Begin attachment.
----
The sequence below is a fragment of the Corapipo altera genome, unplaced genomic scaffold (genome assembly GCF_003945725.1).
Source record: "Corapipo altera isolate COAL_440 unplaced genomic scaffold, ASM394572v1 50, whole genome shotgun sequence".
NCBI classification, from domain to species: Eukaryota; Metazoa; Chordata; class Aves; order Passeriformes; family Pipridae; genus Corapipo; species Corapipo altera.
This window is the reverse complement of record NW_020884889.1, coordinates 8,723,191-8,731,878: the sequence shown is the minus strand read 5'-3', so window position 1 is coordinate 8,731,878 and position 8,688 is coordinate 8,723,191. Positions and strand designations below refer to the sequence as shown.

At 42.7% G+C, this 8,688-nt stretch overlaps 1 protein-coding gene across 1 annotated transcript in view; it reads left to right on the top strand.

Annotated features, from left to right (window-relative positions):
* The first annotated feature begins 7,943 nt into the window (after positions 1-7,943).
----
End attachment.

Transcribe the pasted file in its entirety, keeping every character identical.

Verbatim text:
The sequence below is a fragment of the Corapipo altera genome, unplaced genomic scaffold (genome assembly GCF_003945725.1).
Source record: "Corapipo altera isolate COAL_440 unplaced genomic scaffold, ASM394572v1 50, whole genome shotgun sequence".
NCBI classification, from domain to species: Eukaryota; Metazoa; Chordata; class Aves; order Passeriformes; family Pipridae; genus Corapipo; species Corapipo altera.
This window is the reverse complement of record NW_020884889.1, coordinates 8,723,191-8,731,878: the sequence shown is the minus strand read 5'-3', so window position 1 is coordinate 8,731,878 and position 8,688 is coordinate 8,723,191. Positions and strand designations below refer to the sequence as shown.

At 42.7% G+C, this 8,688-nt stretch overlaps 1 protein-coding gene across 1 annotated transcript in view; it reads left to right on the top strand.

Annotated features, from left to right (window-relative positions):
* The first annotated feature begins 7,943 nt into the window (after positions 1-7,943).